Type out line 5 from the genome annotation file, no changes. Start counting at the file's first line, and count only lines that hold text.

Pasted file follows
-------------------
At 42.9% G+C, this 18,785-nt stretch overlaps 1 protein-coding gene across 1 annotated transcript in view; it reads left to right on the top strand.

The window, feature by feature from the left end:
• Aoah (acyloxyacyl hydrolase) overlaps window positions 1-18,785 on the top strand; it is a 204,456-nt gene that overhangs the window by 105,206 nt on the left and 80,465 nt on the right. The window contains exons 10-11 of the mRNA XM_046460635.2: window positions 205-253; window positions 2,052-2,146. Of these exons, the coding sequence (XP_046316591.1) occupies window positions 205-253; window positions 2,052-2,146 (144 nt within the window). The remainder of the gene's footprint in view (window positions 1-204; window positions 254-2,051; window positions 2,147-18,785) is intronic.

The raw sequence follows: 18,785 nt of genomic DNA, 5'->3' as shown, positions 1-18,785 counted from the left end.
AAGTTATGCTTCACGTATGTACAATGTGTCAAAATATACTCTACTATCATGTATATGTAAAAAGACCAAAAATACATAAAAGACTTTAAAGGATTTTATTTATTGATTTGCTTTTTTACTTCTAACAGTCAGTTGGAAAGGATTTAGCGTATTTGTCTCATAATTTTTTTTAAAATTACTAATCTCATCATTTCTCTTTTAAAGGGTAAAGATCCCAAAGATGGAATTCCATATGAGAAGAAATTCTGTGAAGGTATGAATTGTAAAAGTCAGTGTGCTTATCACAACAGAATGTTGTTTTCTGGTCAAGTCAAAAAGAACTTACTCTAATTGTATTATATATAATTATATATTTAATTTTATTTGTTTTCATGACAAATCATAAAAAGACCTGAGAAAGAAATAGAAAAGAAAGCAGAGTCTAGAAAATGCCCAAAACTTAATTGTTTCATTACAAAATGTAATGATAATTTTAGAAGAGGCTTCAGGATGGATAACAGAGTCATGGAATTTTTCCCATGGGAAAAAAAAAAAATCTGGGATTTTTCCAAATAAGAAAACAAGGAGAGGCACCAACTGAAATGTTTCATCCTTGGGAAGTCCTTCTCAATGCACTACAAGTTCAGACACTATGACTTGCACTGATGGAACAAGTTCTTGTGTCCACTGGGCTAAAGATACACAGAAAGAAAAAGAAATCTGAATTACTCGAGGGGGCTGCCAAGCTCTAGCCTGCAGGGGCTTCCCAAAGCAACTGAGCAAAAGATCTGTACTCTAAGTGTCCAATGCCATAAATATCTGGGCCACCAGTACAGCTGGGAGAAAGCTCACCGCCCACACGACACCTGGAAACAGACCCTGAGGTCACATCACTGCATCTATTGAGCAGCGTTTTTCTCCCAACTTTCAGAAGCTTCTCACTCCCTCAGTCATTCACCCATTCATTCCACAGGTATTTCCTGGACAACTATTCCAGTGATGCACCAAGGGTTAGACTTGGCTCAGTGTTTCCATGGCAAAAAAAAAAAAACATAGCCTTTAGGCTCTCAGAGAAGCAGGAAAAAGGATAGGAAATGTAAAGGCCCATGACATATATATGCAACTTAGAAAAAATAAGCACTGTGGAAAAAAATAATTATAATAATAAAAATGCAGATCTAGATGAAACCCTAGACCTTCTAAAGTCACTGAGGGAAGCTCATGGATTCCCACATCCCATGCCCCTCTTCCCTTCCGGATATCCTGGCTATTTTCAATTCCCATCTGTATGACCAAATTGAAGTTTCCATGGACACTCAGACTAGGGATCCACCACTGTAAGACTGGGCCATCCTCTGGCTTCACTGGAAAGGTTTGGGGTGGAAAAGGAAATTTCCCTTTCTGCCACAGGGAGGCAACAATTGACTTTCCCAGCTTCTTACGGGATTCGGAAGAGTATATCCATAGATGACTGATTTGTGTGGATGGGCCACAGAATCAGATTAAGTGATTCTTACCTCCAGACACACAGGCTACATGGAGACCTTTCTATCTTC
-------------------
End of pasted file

AAGTTATGCTTCACGTATGTACAATGTGTCAAAATATACTCTACTATCATGTATATGTAAAAAGACCAAAAATACATAAAAGACTTTAAAGGATTTTATTTATTGATTTGCTTTTTTACTTCTAACAGTCAGTTGGAAAGGATTTAGCGTATTTGTCTCATAATTTTTTTTAAAATTACTAATCTCATCATTTCTCTTTTAAAGGGTAAAGATCCCAAAGATGGAATTCCATATGAGAAGAAATTCTGTGAAGGTATGAATTGTAAAAGTCAGTGTGCTTATCACAACAGAATGTTGTTTTCTGGTCAAGTCAAAAAGAACTTACTCTAATTGTATTATATATAATTATATATTTAATTTTATTTGTTTTCATGACAAATCATAAAAAGACCTGAGAAAGAAATAGAAAAGAAAGCAGAGTCTAGAAAATGCCCAAAACTTAATTGTTTCATTACAAAATGTAATGATAATTTTAGAAGAGGCTTCAGGATGGATAACAGAGTCATGGAATTTTTCCCATGGGAAAAAAAAAAAATCTGGGATTTTTCCAAATAAGAAAACAAGGAGAGGCACCAACTGAAATGTTTCATCCTTGGGAAGTCCTTCTCAATGCACTACAAGTTCAGACACTATGACTTGCACTGATGGAACAAGTTCTTGTGTCCACTGGGCTAAAGATACACAGAAAGAAAAAGAAATCTGAATTACTCGAGGGGGCTGCCAAGCTCTAGCCTGCAGGGGCTTCCCAAAGCAACTGAGCAAAAGATCTGTACTCTAAGTGTCCAATGCCATAAATATCTGGGCCACCAGTACAGCTGGGAGAAAGCTCACCGCCCACACGACACCTGGAAACAGACCCTGAGGTCACATCACTGCATCTATTGAGCAGCGTTTTTCTCCCAACTTTCAGAAGCTTCTCACTCCCTCAGTCATTCACCCATTCATTCCACAGGTATTTCCTGGACAACTATTCCAGTGATGCACCAAGGGTTAGACTTGGCTCAGTGTTTCCATGGCAAAAAAAAAAAAACATAGCCTTTAGGCTCTCAGAGAAGCAGGAAAAAGGATAGGAAATGTAAAGGCCCATGACATATATATGCAACTTAGAAAAAATAAGCACTGTGGAAAAAAATAATTATAATAATAAAAATGCAGATCTAGATGAAACCCTAGACCTTCTAAAGTCACTGAGGGAAGCTCATGGATTCCCACATCCCATGCCCCTCTTCCCTTCCGGATATCCTGGCTATTTTCAATTCCCATCTGTATGACCAAATTGAAGTTTCCATGGACACTCAGACTAGGGATCCACCACTGTAAGACTGGGCCATCCTCTGGCTTCACTGGAAAGGTTTGGGGTGGAAAAGGAAATTTCCCTTTCTGCCACAGGGAGGCAACAATTGACTTTCCCAGCTTCTTACGGGATTCGGAAGAGTATATCCATAGATGACTGATTTGTGTGGATGGGCCACAGAATCAGATTAAGTGATTCTTACCTCCAGACACACAGGCTACATGGAGACCTTTCTATCTTC